1986 BMW 745i Euro-Spec

To go up against the established Alpha executive from Germany – the S-Class Mercedes-Benz – BMW’s engineers had to think outside of the box. It wasn’t simply good enough to mimic the go-to large luxury sedan. They’d have to outperform it, to be better than Stuttgart’s best. That was a tall order for the Munich firm, since its last truly large sedans were the 501/2 series cars; the Baroque Angels of the early 1950s. Though they launched at roughly the same time as BMW’s microcar craze, they were really holdovers from another era. The same wouldn’t work in the late 1970s, but primed with the success of their 5- and 6-series models, BMW was ready to face the challenge.

Though the E3 had offered a sizeable sedan, the new E23 really stretched BMW’s platforms. The new 7-seres was 6 inches longer overall, most of which fell in a longer wheelbase versus the E3. It was also wider by a few inches and lower, too. Paul Bracq again provided the styling and it was nothing surprising; it carried the torch of many of the design elements of the 3-, 5- and 6-series cars, and that certainly wasn’t a bad thing. But what BMW hoped would help to set it apart from the competition was technology and performance, along with a high-level of material quality in the cabin. Options included Buffalo leather, an on-board computer system, anti-lock brakes, heated and reclining power seats front and rear, and even an airbag late in the run; standard fare today, but way ahead of the curve in the late 1970s and early 1980s. BMW matched this technology with a thoroughly modern driver-oriented cockpit which made the W116 Mercedes-Benz competition feel immediately antiquated.

Where the E23 really established itself, though, was in keeping with the “driving machine” motto of the company. This was a performance sedan, and consequently BMW brought its turbocharger technology over to the E23. Launched in 1980, the new “745i” derived its name from the 1.4 multiplier for turbocharged displacement, and the M102B32 3.2 liter inline-6 cranked out an impressive 252 horsepower with 280 lb.ft of torque channeled through a 3-speed automatic ZF-built 3HP22 gearbox. It provided effortless highway cruising with a broad torque curve. With a full assortment of luxurious options, a driver-oriented design and pioneering turbocharger technology, these really were cutting edge sedans in the early 1980s. The M102 was replaced for the later ’82-86 745is with the M106, which produced the same peak horsepower but at a lower rev range. Displacement was up to match the M30 at 3.4 liters and it now used Motronic engine management:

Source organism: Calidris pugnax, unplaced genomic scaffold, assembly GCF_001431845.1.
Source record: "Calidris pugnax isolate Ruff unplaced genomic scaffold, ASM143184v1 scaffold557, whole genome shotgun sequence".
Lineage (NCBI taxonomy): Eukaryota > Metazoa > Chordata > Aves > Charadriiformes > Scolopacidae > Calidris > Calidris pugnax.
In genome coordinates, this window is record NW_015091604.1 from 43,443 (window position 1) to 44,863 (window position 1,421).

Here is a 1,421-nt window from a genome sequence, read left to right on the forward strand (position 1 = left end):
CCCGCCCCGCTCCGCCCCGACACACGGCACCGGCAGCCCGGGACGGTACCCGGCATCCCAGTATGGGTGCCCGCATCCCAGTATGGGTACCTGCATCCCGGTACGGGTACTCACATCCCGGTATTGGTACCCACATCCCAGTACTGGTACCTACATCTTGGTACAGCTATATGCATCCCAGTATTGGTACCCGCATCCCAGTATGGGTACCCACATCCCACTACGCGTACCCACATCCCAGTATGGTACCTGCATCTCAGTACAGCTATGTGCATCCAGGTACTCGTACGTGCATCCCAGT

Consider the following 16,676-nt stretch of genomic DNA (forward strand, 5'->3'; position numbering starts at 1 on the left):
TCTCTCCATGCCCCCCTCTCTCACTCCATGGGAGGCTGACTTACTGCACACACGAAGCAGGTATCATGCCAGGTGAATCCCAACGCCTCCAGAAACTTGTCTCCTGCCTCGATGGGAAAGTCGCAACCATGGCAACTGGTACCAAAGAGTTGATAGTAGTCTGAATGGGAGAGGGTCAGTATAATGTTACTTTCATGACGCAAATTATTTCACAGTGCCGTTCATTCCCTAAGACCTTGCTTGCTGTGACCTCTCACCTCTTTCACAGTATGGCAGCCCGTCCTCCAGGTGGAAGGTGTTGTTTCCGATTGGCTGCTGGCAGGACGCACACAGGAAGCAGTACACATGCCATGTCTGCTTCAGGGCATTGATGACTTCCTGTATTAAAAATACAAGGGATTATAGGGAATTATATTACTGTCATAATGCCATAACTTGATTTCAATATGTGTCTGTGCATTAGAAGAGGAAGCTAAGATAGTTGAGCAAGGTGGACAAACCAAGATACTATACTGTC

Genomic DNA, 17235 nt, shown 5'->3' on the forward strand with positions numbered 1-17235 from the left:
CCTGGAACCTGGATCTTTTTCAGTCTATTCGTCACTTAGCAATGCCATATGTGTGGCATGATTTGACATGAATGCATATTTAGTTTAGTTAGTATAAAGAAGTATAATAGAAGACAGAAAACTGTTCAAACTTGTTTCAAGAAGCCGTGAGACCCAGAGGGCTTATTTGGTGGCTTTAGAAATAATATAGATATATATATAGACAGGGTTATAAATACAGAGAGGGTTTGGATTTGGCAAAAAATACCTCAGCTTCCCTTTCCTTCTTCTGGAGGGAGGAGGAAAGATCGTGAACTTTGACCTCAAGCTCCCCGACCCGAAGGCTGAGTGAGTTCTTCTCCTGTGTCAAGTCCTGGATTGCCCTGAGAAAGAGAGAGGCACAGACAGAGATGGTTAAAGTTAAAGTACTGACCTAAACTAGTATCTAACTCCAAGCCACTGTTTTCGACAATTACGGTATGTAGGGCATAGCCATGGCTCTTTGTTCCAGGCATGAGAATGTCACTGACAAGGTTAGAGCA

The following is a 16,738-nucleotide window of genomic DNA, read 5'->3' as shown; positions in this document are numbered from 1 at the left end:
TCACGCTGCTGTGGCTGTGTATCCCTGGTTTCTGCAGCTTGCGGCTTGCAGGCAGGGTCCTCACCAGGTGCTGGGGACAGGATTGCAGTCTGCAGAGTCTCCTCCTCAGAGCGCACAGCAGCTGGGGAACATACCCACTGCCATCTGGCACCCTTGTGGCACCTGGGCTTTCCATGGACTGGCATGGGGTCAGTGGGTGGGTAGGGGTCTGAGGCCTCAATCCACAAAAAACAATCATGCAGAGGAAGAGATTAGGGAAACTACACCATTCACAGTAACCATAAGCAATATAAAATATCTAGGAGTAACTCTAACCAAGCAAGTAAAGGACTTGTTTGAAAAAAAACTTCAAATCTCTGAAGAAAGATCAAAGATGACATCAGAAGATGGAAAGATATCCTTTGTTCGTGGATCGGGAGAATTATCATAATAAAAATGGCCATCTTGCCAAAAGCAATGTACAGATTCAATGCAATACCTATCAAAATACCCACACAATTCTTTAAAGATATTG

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1986 BMW M535i

Last week’s M5 was a bit of a roll of the dice. While it was claimed to be low mileage and all original, it had undergone some modification and wasn’t in the best condition. Little was disclosed about the running condition of the motor. Worse, there was an undisclosed gaff in the history – it appeared that the odometer had been replaced at some point, and it certainly looked like the car might have more than the mileage claimed when you looked around it.

Here, we have the opposite. While that M5 was all go and less show, the E28 M535i is the appearance package incarnate; all the M-Tech bits are really just for looks here. Still, it’s a very appealing model. This M535i appears to be well documented, fully serviced, and in great shape. I’m also glad to see that it’s a shade other than black. The Arktisblau Metallic paint shines well, mileage is lower, the original and unique TRX wheels are sporting newer Michelins, the M-Tech body kit is all in place, and the interior condition is very good. What’s not to like?

CLICK FOR DETAILS: 1986 BMW M535i on eBay

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